A race to the bottom with a new card from the coevolutionary deck

I’m a sucker for a clever, amusing title, though I’ve recently read that amusing titles are cited less (see here). Alas, maybe a well placed metaphor can enliven a manuscript and also not get lost in a citation-less abyss?

In basic evolution courses, students are taught about the Red Queen Hypothesis or evolutionary “arms races.”

© Lewis Carroll Through the Looking Glass

© Lewis Carroll Through the Looking Glass

Taken from Lewis Carroll’s Through the Looking-Glass, the Red Queen says “it takes all the running you can do, to keep in the same place.” This has been used as a clever way to explain the interaction between hosts and pathogens. A parasite evolves a way to overcome a host’s defenses and the host evolves a new defense. In response, the parasite evolves a new mechanism to attack the host. And so on and so on.

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New faces: Bryan McLean

(Bryan McLean)

(Bryan McLean)

This week and next we’re pleased to welcome a big group of new contributors to the blog. By way of introduction, I asked each of them to answer a few quick questions about him- or herself. —Jeremy

Who are you? Bryan McLean

Where are you? PhD Candidate at University of New Mexico (Albuquerque, NM) and Predoctoral Fellow at National Museum of Natural History (Washington, DC; through March 2016)

What do you study? I study mammalian phylogeny, morphology, ecology and macroevolution. I spend large amounts of time in both the field and the (molecular) lab. I work in, conduct research in, and am in general an appreciator of natural history museums.

What do you do when you’re not studying it? When not doing those things, I’m often traveling, or exploring the great state of New Mexico, or checking items off my museum life list, or exploring the culinary universe.

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Genomics of Hybridization – Part II, Top three of 2015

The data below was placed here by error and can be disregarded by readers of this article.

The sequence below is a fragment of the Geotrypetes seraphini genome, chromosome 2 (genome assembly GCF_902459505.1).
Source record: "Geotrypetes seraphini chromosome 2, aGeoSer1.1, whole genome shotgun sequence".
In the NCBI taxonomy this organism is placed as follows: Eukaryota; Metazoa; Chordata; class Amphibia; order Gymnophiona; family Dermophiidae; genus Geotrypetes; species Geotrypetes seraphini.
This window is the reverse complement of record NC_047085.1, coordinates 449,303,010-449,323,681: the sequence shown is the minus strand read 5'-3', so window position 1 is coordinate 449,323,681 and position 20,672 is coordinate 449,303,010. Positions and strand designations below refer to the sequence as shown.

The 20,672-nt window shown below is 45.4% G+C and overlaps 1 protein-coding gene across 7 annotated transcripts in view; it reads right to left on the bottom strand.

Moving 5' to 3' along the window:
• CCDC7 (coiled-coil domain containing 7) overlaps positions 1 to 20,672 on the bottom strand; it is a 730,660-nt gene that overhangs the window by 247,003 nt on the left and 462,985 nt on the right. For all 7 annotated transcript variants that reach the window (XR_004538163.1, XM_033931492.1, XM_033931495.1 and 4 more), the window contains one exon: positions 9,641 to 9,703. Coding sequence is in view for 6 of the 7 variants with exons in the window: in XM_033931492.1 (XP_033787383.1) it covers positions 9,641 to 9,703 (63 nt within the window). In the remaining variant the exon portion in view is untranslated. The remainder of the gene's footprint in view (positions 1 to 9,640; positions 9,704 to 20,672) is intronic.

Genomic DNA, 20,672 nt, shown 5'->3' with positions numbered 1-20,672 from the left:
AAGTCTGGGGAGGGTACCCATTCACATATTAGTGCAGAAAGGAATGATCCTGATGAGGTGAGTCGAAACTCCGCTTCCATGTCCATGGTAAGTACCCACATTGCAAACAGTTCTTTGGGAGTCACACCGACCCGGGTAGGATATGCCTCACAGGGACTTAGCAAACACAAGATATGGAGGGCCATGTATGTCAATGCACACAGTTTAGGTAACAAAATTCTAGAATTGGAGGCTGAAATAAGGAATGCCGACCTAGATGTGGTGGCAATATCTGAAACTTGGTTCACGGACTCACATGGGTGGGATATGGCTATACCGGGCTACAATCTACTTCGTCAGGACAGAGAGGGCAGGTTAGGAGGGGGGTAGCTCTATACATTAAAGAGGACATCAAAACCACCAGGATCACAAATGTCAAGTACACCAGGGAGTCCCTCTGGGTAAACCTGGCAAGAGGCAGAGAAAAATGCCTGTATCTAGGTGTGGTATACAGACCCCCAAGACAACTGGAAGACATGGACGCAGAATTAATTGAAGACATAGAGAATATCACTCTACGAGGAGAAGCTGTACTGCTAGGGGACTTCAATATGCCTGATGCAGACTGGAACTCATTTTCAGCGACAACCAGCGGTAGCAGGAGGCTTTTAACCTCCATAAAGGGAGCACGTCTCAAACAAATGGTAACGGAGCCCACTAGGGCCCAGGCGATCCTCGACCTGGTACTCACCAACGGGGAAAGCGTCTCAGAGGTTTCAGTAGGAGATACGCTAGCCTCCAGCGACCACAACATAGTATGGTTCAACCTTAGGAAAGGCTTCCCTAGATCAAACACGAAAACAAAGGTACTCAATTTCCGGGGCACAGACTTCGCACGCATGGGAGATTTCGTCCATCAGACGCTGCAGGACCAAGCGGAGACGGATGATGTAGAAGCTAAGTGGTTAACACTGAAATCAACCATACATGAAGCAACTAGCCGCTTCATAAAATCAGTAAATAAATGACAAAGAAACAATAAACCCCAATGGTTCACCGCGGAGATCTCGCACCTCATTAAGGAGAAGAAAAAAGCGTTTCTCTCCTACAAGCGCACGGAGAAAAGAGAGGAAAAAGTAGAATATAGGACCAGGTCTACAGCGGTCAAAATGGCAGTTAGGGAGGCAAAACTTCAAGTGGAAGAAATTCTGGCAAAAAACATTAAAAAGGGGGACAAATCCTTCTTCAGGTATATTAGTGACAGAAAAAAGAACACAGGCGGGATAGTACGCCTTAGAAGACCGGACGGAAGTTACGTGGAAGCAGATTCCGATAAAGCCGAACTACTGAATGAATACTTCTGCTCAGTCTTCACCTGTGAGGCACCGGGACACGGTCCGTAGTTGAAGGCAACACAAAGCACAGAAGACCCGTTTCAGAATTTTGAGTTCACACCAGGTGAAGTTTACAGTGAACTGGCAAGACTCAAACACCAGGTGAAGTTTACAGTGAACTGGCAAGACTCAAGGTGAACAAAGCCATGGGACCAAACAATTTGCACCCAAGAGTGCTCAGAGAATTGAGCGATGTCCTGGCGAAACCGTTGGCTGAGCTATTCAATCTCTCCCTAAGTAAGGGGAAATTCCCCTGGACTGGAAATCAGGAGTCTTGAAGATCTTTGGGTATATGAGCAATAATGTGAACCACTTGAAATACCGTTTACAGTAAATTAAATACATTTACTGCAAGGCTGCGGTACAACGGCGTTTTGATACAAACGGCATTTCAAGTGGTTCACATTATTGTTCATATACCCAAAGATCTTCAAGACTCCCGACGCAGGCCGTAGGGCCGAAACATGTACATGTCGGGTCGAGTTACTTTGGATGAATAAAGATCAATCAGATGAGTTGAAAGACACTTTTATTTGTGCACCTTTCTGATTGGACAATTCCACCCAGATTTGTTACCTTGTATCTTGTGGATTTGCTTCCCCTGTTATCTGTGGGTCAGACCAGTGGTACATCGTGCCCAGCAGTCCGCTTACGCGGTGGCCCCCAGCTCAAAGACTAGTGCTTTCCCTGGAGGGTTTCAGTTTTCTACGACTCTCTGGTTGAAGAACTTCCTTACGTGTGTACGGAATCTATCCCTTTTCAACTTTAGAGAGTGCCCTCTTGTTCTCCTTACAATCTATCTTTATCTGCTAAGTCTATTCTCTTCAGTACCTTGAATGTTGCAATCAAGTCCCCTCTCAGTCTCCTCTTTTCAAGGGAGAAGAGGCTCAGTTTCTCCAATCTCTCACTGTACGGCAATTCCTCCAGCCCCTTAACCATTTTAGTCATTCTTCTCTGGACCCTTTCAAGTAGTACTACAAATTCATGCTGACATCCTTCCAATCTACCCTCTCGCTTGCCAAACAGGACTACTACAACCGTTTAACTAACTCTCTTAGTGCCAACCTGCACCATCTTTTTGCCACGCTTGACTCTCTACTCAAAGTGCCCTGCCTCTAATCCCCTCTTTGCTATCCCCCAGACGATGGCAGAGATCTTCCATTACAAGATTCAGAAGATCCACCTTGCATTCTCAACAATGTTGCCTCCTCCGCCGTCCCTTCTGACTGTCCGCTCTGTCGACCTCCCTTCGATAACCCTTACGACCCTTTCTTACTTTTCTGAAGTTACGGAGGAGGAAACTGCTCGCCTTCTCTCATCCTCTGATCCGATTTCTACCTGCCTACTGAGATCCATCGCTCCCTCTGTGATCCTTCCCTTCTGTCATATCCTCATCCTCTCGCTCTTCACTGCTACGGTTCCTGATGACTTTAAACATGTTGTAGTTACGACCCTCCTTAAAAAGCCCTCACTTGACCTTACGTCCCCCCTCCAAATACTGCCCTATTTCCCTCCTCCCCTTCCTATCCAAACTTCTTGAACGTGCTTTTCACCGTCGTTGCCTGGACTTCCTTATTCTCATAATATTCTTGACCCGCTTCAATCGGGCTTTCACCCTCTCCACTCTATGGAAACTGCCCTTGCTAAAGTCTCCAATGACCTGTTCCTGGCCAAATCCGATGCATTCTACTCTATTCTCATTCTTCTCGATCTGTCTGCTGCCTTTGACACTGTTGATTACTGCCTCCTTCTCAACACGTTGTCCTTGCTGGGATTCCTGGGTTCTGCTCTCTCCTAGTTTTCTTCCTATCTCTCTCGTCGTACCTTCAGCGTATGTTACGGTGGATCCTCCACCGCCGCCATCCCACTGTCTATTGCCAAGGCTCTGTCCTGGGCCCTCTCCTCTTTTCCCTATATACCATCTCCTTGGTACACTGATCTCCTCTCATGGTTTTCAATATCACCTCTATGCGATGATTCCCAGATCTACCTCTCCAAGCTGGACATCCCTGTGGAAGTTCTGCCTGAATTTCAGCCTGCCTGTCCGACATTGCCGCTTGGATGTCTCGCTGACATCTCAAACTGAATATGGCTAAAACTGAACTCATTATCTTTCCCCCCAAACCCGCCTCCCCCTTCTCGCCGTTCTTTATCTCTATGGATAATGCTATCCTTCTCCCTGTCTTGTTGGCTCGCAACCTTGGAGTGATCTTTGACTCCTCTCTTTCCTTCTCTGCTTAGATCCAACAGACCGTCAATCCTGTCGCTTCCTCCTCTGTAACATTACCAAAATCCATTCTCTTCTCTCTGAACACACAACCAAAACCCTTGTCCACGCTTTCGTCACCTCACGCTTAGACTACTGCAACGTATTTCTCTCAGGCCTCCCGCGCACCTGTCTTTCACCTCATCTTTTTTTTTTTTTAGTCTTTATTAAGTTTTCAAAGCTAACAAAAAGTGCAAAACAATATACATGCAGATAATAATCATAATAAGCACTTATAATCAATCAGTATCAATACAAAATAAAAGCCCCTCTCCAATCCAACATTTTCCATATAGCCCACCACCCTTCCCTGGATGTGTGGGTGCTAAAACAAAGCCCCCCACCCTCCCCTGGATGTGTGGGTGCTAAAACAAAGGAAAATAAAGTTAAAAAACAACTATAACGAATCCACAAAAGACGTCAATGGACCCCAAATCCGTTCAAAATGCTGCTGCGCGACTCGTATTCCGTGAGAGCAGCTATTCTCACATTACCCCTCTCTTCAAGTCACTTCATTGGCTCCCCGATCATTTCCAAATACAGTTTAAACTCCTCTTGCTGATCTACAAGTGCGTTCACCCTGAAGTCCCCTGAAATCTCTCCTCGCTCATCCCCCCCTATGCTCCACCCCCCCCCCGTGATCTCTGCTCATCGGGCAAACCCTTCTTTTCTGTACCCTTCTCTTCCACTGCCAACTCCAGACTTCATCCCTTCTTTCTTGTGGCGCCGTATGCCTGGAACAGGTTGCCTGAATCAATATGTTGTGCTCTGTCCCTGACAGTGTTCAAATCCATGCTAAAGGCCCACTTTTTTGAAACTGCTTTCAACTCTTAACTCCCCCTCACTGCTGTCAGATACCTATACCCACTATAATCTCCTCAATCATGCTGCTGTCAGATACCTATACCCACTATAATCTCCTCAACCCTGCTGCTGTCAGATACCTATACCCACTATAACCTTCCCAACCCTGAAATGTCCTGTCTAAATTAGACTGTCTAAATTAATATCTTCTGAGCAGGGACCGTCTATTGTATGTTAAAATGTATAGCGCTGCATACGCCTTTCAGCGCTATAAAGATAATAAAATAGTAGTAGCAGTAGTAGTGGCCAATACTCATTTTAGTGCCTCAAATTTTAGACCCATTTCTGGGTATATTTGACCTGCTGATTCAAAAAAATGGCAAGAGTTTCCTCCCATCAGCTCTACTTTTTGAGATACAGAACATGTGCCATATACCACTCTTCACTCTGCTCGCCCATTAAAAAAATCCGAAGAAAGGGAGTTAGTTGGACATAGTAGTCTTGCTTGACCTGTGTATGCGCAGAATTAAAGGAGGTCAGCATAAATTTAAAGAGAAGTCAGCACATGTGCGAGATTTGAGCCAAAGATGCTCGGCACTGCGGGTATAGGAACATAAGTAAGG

Death Valley pupfishes (Cyprinodon) are among the most endangered vertebrates on earth, with small inbred populations, with heavy risks of extinction in extreme environments. Martin et al. (2016) in a recent publication quantify diversity and adaptability in a very small population of Cyprinodon diabolis (census size:35-548 in Devil’s Hole, Nevada).

Cyprinodon (pupfish) species across the Death Valley. Image courtesy: http://waynesword.palomar.edu/images2/pupfish2b.jpg

Using ddRADSeq to genotype 56 individuals across 13000 loci, Martin et al. determined that five populations of Cyprinodon are structured, and individual populations harbored up to 40-fold lower genetic diversity than coastal populations in the clade.

Dating their emergence to around 10,000 ybp, with the confidence interval centered around the last flooding of the Death Valley, their study also determined that a much more recent separation of the five populations (around 200 ybp), dating to the Great Flood of 1862. Interestingly, their study also reports recent gene flow between C. diabolis, C. amargose and C. pectoralis using analysis of admixture, and D-statistics. Significant gene flow between these populations was also estimated by TreeMix analyses. With surprising levels of morphological diversification in C. diabolis (>5 times that of other Cyprinodon species in the Death Valley), Martin et al’s study points to how despite multiple extinction events, frequent dispersal over thousands of years from multiple populations may have contributed to concurrent genomic diversity, phenotypic diversification, adaptation, and survival.

Combined with the 60 000 year age of Devils Hole, this suggests that pupfish extinction and gene flow may have happened many times before in this unique habitat and that diabolis may not be the first pupfish population to have survived there. Protecting the connectivity of this region will be essential for this cycle of rebirth to continue.

Reference: Diabolical survival in Death Valley: recent pupfish colonization, gene flow and genetic assimilation in the smallest species range on earth, Martin et al. (2016). Proceedings of the Royal Society B DOI:10.1098/rspb.2015.2334

Also, following Rob and Melissa‘s leads, here were my top 3 posts from 2015!

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Posted in bioinformatics, conservation, genomics, methods, natural history, next generation sequencing, population genetics, R, software, speciation, STRUCTURE, theory | Tagged , , , , | Leave a comment

New Faces: Katie Everson

Katie works with students at the University of Alaska Fairbanks Museum of the North Open House (via Katie Everson)